Visit Villa Romana del Casale
The Villa Romana del Casale is on the south-west edge of Piazza Armerina, a town in the centre of Sicily, and is the main attraction in the town.
Italy This Way comment: we have never seen ancient mosaics like those at Villa Romana del Casale, which are very extensive and also impressive works of art, and make all other floor mosaics seem very unambitious: a must-see detour when you explore Sicily and nothing like the small areas of ancient patterned floor you will have seen elsewhere!
Explore Villa Romana del Casale
A visit to Villa Romana del Casala is more interesting if you have some knowledge of the building first. The villa was built in the first decades of the 4th century on the site of a more modest house that had been built 50 years earlier. It is thought, although it is not certain, that the villa belonged to a Governor.
In the 5th century and 6th century it was necessary to fortify the villa, so it was surrounded by fortified walls and openings were closed. This could not prevent the decline of the villa over the following centuries: at first the rooms were adapted to different uses and then later the structure was transformed with the construction of new buildings and a new settlement here.
This settlement was destroyed in 1160 by King Willam I and a new town was established a few kilometres away, where we now find Piazza Armerina. Some re-settlement took place here in the 15th century, with the name Casale - this is were the current name of the villa comes from.
Broadly speaking, the villa has a large open entrance, followed by a courtyard surrounded by columns, with the sauna area and private quarters to the left of the courtyard, the private quarters with the most important mosaics at the far end, and an oval room called a peristyle to the right, with smaller rooms around most of these principal areas.The visit follows this route in a clockwise direction.
The Mosaics of Villa Romana del Casale
These mosaics are unique both in the sheer quantity and size of the mosaics and in the scenes they represent - instead of (or rather, as well as) the repetitive patterns you might expect from Roman mosaics you are greeted with elaborate scenes of activity, drawn from both real life (such as everyday life and hunting trips) and from stories in mythology.
The images in the mosaics often refer to the purpose of the room they are in, so for example in one room there are mosaics of 29 fruit baskets, that show this was a dining room, but there are also many images whose purpose is less clear for example those of Hercules.
In total there are approximately 50 rooms and sections to the villa, so a great deal to see!The villa was built in four sections:
Section 1: in the first section there are the baths, supplied with water by two aqueducts. At this level there is also a massage room and gym.
Section 2: in the second section is the main entrance, with three arches and a large open-air courtyard surrounded by columns of Ionic style. The mosaics here are quite simple in design.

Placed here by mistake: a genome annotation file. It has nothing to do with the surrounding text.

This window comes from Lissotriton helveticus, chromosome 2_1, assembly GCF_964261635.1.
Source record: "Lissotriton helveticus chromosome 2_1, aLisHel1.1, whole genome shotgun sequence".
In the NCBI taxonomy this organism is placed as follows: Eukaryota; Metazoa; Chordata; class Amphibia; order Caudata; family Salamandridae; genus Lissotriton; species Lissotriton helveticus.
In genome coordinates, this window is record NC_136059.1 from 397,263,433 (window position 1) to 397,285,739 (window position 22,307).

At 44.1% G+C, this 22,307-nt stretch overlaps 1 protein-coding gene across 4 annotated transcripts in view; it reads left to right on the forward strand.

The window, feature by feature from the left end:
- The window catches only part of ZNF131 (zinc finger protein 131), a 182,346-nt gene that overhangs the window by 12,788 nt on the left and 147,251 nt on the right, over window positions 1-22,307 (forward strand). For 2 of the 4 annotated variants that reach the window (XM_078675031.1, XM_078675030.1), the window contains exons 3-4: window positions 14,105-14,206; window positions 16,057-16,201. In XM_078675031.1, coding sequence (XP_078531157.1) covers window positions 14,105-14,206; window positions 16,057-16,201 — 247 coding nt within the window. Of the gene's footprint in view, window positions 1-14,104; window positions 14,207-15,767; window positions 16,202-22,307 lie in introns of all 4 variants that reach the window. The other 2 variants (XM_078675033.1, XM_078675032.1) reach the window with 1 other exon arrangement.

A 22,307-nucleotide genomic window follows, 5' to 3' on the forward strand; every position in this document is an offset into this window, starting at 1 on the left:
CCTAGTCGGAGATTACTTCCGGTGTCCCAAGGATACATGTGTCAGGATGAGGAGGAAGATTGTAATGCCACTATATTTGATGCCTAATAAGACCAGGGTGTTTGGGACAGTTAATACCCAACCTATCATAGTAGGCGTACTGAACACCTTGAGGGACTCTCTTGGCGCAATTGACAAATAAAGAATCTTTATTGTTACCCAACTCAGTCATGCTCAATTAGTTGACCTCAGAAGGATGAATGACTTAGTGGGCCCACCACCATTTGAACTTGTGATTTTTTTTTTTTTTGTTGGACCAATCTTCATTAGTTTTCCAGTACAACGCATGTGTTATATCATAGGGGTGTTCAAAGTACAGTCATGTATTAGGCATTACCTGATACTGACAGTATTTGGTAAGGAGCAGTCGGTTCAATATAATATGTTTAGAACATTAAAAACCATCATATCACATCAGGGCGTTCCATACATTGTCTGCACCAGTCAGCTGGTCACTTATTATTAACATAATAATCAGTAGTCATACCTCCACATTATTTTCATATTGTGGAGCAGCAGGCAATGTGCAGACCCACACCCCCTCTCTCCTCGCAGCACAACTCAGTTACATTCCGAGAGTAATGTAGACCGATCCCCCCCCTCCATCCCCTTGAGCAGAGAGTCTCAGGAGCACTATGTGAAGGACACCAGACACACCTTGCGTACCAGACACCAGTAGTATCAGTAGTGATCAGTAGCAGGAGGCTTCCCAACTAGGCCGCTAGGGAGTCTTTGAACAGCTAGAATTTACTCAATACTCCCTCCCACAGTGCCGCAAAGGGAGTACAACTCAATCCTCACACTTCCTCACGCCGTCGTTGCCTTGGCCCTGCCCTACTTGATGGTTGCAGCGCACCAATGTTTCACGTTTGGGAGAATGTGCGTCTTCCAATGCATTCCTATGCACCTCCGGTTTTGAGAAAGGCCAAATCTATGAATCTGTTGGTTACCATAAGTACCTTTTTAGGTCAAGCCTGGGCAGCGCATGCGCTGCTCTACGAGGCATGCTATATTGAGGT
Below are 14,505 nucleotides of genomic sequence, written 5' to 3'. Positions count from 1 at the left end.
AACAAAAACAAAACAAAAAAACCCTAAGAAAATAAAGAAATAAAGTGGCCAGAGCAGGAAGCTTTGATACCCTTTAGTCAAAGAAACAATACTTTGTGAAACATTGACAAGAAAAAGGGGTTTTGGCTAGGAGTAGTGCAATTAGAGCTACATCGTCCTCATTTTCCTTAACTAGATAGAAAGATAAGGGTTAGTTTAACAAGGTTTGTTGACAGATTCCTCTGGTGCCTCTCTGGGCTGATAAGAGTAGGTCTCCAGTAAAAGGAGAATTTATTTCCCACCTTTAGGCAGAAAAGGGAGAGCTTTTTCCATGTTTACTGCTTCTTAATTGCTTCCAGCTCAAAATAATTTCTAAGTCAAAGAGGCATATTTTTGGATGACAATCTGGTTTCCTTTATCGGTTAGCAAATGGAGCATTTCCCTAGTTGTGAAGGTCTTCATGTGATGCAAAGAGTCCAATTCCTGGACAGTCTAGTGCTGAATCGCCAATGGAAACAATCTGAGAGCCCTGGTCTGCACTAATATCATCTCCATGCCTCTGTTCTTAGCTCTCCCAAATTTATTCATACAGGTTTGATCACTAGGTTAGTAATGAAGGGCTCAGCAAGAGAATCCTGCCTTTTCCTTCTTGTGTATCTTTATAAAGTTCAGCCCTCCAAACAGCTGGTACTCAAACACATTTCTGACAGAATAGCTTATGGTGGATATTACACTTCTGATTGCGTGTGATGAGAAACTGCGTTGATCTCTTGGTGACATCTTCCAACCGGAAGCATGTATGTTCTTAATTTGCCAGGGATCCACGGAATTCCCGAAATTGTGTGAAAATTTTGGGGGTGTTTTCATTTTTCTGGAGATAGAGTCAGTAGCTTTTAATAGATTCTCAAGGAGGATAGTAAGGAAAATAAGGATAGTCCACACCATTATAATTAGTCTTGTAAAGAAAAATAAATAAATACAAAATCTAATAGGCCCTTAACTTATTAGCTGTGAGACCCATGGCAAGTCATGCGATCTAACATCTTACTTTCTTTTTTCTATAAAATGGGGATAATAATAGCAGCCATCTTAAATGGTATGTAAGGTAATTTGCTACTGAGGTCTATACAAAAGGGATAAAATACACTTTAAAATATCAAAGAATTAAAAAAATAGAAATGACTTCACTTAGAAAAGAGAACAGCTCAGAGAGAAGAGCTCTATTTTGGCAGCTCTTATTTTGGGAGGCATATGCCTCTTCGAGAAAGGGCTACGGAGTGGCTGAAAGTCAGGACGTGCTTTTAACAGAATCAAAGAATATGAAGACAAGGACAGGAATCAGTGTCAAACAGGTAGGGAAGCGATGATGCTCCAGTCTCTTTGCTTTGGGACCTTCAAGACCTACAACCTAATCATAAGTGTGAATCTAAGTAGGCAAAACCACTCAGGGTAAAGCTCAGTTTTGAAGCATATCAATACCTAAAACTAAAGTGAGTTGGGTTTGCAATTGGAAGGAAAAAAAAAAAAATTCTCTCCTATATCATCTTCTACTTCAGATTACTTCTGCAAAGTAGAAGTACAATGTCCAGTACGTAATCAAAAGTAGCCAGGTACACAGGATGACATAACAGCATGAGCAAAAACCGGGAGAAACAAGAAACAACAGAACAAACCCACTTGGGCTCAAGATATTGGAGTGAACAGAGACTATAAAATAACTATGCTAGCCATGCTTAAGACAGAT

Section 3: in the third section there is the peristyle, a rectangular courtyard surrounded by columns in the Corinthian style, with a central fountain. To the left of the peristyle there is a group of small rooms, including the room of the so-called "Little Hunt", that of the fishermen and that of the dancers.
To the right there is a group of three rooms, one of which, known throughout the world, is the room of the "girls in bikinis". Along the eastern side of the peristyle is the corridor of the "Great Hunt". The entire corridor, 90 metres long and several metres wide, has a floor made of many images representing numerous activities involved with hunting large animals alive, probably to be used in circuses in Rome, and is very remarkable indeed.
The Girls in Bikinis mosaic (and several others here) are exceptional not jut because of their artistry but because they are among the few surviving examples of roman era art that depict everyday life for the Romans and remind us how similar their lives were to our own
Section 4: Finally, in the fourth section at Villa Romana del Casale are the "Triclinium”, or the private rooms of the family, and the Basilica.
Visitor information: there is a large car park at Villa Romana del Casale, as well as an area with several small cafes and lots of tourist shops. The route you follow during your visit gets quite busy, so you might prefer to arrive quite early to avoid the crowds.
Although it is Villa Romana del Casale that attracts visitors to the town, Piazza Armerina also has an interesting town centre with several historic buildings so we recommend you also allow yourselves a couple of hours to explore.
If you enjoy visiting historic sites, the temples at Agrigento are on the coast south of here and also very interesting.
You can find more local travel ideas in the Sicily guide.